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Using animal-alternative methods to model organisms

We are using computer-simulated methods (in-silico) to model organisms and better understand neural networks.

nematode under microscope
Developing computer simulations of nematode movement can help us understand neural networks better without using animals.

Biological neural networks are intricate, efficient and effective. We can learn a lot from their traits and use this to develop more complex artificial neural networks. But how do we achieve this without using animals in our research?

At Bath, we’re committed to the replacement, refinement and reduction of animals in research (3Rs). One of the ways we’re doing this is by using computer-simulated methods (in-silico) to model organisms. By developing alternatives to in-vivo and in-vitro research, we can reduce, or even avoid, using animals or animal tissue in experiments.

Modelling the movement of nematodes

We have developed an in-silico model of the locomotion system of the nematode, Caenorhabditis elegans (C. elegans). Using this model, we can better understand the effect of gene mutations on its behaviour. And we can learn more about how segmented neural networks operate.

C. elegans is a transparent free-living nematode that has a total of 302 neurons in its nervous system. Its locomotion system has 86 neurons and it moves backwards and forwards in a serpentine fashion. It has 10 segments along its length, each of which contains a ventral and dorsal nerve cluster as well as several muscles. We have managed to successfully simulate this in our in-silico model.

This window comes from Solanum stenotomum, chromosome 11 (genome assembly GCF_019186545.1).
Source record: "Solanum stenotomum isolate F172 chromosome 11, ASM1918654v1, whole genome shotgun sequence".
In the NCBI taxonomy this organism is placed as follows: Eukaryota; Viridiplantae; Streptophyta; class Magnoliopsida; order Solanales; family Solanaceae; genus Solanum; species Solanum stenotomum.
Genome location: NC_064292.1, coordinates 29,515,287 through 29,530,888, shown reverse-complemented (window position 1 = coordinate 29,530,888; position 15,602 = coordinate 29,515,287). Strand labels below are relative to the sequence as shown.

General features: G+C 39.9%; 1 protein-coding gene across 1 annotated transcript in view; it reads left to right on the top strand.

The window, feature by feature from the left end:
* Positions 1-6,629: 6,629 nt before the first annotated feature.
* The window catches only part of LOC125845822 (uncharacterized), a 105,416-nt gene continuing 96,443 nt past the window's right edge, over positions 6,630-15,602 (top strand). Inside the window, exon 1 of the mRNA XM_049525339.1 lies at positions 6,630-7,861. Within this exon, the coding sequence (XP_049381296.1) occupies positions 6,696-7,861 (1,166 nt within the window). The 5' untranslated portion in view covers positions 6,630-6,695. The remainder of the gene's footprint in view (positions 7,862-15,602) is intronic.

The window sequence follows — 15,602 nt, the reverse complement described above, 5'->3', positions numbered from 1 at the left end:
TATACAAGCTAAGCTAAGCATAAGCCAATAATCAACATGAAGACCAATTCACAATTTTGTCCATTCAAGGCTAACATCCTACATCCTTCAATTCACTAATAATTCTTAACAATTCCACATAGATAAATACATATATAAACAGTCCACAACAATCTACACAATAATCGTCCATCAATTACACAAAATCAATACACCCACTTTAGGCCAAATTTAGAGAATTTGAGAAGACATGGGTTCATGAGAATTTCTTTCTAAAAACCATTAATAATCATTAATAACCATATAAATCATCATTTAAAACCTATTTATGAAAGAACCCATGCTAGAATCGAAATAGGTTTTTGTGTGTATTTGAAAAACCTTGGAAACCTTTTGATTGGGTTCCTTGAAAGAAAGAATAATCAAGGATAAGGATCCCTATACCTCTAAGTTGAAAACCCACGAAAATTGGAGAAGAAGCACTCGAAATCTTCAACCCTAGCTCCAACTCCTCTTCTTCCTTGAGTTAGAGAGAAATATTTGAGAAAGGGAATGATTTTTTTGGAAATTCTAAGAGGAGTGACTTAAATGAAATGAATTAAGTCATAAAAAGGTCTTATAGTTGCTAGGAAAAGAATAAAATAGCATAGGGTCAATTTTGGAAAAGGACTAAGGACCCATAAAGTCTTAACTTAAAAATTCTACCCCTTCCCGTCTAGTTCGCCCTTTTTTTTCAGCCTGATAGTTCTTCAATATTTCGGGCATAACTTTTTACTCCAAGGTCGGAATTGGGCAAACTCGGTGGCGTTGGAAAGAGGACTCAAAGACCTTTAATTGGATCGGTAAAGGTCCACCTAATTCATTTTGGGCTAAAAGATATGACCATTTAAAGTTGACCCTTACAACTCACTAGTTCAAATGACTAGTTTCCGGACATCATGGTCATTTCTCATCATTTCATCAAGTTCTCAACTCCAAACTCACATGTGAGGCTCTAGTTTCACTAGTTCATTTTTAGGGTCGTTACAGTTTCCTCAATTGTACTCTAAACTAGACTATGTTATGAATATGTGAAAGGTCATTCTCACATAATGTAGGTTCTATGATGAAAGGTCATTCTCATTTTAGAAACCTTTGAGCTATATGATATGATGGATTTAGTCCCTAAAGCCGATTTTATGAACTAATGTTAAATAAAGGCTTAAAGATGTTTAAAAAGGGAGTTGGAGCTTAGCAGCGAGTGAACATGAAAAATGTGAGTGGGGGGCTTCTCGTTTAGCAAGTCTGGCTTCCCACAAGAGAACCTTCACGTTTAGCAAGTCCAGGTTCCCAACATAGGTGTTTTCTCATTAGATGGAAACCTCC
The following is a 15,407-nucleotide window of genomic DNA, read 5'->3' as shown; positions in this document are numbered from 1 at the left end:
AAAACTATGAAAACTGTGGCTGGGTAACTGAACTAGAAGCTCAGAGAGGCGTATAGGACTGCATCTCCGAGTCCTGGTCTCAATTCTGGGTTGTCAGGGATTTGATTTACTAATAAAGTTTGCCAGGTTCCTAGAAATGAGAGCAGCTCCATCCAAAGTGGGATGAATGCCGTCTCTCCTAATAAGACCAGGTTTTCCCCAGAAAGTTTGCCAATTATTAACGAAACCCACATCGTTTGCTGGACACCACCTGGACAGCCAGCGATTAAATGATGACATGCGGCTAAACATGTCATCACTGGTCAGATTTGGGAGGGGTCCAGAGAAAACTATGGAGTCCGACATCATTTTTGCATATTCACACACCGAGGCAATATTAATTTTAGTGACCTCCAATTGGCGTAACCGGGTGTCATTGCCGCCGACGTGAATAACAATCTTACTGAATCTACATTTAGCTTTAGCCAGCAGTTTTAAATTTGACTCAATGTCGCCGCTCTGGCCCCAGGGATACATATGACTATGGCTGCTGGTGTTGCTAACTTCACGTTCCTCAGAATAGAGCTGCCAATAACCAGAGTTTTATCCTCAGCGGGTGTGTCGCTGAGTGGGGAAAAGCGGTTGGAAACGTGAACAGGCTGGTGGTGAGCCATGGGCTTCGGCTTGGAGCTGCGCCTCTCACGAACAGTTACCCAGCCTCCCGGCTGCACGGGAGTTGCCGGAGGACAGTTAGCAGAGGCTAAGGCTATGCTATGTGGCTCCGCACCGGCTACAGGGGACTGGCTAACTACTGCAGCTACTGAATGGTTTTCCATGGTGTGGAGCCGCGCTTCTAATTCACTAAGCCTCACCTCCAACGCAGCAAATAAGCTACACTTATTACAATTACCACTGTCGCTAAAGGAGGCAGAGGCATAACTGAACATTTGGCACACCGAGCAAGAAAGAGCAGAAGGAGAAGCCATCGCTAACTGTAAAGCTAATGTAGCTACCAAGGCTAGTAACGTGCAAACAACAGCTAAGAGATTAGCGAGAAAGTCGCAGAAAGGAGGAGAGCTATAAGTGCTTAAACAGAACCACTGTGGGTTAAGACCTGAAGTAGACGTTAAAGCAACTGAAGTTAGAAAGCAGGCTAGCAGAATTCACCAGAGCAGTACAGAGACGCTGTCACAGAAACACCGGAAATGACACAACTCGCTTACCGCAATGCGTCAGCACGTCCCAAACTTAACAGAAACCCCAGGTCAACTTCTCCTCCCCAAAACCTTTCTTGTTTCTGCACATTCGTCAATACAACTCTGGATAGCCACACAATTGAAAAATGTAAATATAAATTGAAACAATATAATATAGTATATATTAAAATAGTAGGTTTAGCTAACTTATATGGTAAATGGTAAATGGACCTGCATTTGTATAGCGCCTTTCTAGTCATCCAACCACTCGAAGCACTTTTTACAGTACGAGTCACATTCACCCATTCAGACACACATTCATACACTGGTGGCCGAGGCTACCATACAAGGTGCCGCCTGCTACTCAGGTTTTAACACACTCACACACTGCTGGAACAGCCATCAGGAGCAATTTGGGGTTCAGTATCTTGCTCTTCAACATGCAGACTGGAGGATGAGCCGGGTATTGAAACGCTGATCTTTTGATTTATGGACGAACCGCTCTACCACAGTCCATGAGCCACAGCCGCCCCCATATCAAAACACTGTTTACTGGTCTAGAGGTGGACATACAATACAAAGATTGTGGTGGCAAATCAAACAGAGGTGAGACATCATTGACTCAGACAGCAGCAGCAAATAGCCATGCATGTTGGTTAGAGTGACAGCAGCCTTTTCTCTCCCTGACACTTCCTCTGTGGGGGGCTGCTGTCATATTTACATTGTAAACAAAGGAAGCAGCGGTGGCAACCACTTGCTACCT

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A simulation success

We implemented the locomotion model using a Field Programmable Gate Array (FPGA). This device enables us to represent the model in-silico and simulate the locomotion system in near real-time. We developed a 2D mechanical avatar of C. elegans to capture any movement when artificial stimuli is applied to the model.

First, we evaluated the model for forwards and backwards locomotion and we were able to compare microscopy of a C. elegans in-vitro with the avatar in-silico. Next, we evaluated how the in-silico avatar behaved when applying a UNC25 gene knockout. This knockout causes the dorsal and ventral neurons to latch into a constant firing mode and the animal appeared to 'seize up'. The in-silico avatar reacted in an identical fashion and seized up. This proved that the avatar not only represents normal behaviour but that we can also use it to predict the effect of specific gene mutations.

‘The results are exciting and promising. It shows we can use in-silico models to simulate an organism. And it brings us another step closer to replacing in-vitro and in-vivo experiments.’
Dr Ben Metcalfe Department of Electronic & Electrical Engineering

Animal research at Bath

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